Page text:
At least 22 people including military cadets were killed and two others seriously injured Friday when a Ukrainian air force plane crashed near Kharkiv in the east of the country, the interior ministry said.
“Twenty-two people died,” Deputy Interior Minister Anton Gerashchenko told AFP, adding that “the search for two other people is continuing”.
The transport plane was carrying a total of 28 passengers when it crashed, including 21 military students and seven crew, he said.
“It’s a shock,” he added. “At the moment it’s impossible to establish the cause” of the crash.”
Ukrainian President Volodymyr Zelensky said he would travel to the region on Saturday.
“We are urgently creating a commission to investigate all the circumstances and causes of the tragedy,” he wrote on Facebook.
The Antonov-26 transport aircraft crashed at around 8:50 pm local time (17:50 GMT), two kilometres (1 mile) from the Chuhuiv military airbase, the emergency services said.
The plane caught fire after the crash and was extinguished after one hour.
The town of Chuhuiv is around 30 kilometres southeast of Kharkiv and 100 kilometres west of the front line with the pro-Russian separatists.
Kenya’s foreign ministry Tuesday called for a swift investigation after a humanitarian plane helping the fight against coronavirus crashed in Somalia in “unclear” circumstances, killing all six people onboard.
The Kenyan private cargo plane was undertaking a humanitarian mission related to pandemic when it crashed Monday afternoon in Bardale district in southern Somalia, the ministry said.
Officials said at least six people were on board for the short flight from Baidoa to Bardale, some 300 kilometres (180 miles) northwest of Somalia’s capital Mogadishu.
“The aircraft was about to land at the Bardale airstrip when it crashed and burst into flames. All six people on board died in the incident,” Abdulahi Isack, a local police official, told AFP by phone.
“We don’t know what exactly caused the aircraft carrying medical supplies to crash, but there is an investigation going on to establish the details.”
Kenya urged Somalia “to thoroughly and swiftly investigate the matter because it impacts humanitarian operations at a time of highest need”.
“The incident occurred under unclear circumstances,” the foreign ministry said in a statement, expressing its “deep shock and regret” and offering condolences to the families of the deceased.
Four children were among 18 people killed Thursday when a Sudanese military transport plane crashed after takeoff from West Darfur state, an army spokesman said.
The plane crashed five minutes after takeoff from an airport in the state capital El Geneina, after delivering aid to the area, which had been hit by recent deadly tribal fighting.
“An Antonov 12 military plane crashed Thursday night after take off from El Geneina killing its seven-member crew, three judges and eight civilians, including four children, who were on board,” the spokesman Amer Mohammed Al-Hassan said.
He said an investigation was underway to determine the cause of the crash.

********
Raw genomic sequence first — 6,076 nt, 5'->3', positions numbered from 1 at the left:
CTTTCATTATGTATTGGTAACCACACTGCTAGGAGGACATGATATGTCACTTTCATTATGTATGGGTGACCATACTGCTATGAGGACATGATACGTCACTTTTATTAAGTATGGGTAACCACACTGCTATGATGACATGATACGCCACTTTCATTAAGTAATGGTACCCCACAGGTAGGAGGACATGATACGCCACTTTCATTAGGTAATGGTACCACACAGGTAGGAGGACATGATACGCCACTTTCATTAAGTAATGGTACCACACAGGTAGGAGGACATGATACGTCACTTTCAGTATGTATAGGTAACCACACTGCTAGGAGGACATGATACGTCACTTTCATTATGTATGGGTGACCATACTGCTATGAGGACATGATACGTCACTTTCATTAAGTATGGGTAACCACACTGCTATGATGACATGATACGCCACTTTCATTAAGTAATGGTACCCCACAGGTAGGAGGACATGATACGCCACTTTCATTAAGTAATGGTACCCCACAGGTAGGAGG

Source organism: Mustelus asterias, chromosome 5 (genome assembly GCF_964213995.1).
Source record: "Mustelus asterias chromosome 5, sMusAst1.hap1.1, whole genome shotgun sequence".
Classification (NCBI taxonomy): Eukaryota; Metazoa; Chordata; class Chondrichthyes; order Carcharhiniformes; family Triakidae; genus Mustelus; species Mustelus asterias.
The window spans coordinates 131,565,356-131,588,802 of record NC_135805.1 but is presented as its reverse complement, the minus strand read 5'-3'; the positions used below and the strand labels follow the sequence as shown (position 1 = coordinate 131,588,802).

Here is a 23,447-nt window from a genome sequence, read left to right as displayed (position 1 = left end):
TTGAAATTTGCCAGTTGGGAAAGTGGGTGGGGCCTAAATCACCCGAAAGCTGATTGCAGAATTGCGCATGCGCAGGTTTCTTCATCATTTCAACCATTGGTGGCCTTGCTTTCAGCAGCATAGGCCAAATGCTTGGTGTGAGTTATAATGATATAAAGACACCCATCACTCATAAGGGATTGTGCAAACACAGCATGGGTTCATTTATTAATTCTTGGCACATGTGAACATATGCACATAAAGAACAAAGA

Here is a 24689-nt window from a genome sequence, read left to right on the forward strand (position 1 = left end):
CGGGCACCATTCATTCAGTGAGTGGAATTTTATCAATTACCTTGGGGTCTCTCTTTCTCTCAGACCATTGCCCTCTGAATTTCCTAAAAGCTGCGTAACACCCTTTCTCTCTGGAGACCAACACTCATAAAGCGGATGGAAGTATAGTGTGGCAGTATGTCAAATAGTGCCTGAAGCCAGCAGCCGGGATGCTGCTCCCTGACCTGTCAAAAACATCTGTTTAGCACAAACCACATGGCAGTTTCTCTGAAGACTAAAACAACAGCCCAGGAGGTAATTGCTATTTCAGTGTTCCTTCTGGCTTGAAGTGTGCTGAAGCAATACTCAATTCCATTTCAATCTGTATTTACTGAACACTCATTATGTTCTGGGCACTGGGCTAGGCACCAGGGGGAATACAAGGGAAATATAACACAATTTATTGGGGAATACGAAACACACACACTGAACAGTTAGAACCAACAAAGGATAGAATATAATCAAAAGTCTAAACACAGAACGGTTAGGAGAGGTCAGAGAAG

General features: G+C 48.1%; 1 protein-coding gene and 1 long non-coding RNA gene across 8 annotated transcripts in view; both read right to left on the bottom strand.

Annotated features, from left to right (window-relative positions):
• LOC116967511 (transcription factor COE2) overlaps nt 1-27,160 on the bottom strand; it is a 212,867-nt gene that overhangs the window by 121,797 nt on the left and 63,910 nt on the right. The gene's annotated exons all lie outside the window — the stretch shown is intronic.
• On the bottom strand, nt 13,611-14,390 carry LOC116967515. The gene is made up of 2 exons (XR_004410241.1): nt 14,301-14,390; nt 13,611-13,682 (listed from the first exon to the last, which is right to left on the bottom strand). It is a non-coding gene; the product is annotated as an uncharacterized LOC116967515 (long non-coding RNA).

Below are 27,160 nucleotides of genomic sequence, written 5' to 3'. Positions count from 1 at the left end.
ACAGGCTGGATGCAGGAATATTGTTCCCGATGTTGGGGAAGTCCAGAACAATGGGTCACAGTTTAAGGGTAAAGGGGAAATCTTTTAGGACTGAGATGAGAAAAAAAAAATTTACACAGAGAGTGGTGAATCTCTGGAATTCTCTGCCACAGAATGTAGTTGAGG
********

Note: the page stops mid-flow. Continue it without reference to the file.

Most of Sudan’s military and civilian fleet consists of old Soviet-made aircraft, and the country has suffered a series of crashes in recent years, with the military frequently blaming technical problems and bad weather.
Earlier a military source told AFP the plane had delivered aid to West Darfur which was rocked earlier this week by deadly tribal clashes.
At least 48 people have been killed and 241 wounded in that violence, according to Sudan’s Red Crescent.
It said the armed clashes broke out on Sunday night in El Geneina, and continued until Monday between Arab and African groups, with several houses torched.
Kazakhstan observed a national day of mourning on Saturday a day after 12 people died when an airliner crashed shortly after takeoff and slammed into a house.
The jet carrying nearly 100 passengers operated by budget carrier Bek Air was torn apart and its nose crushed on impact with a building in the country’s biggest city Almaty, but many onboard managed to walk away without serious injury.
In the capital Nur-Sultan, Kazakhstan’s largest flag was at half-mast while officials made urgent appeals for blood donations to help injured survivors.
Neighbouring Russia and China were among the countries to join the Vatican and the European Union in expressing condolences to the former Soviet Central Asian republic.
Officials say the Fokker 100 plane’s tail hit the tarmac twice on Friday during take-off before it came down and crashed into the concrete building, splitting into two.
According to Kazakh emergency authorities, the 12 dead included the pilot. Another 47 passengers out of the 98 people onboard were still in hospital on Saturday. Nine of them were children, officials said.
An investigation has been opened into “violation of security regulations and air transport operating rules”. But the interior ministry is still examining possible causes for the accident.
According to the authorities, an inquiry should announce its first conclusions next month. But a dozen other Bek Air aircraft will be grounded in the meantime.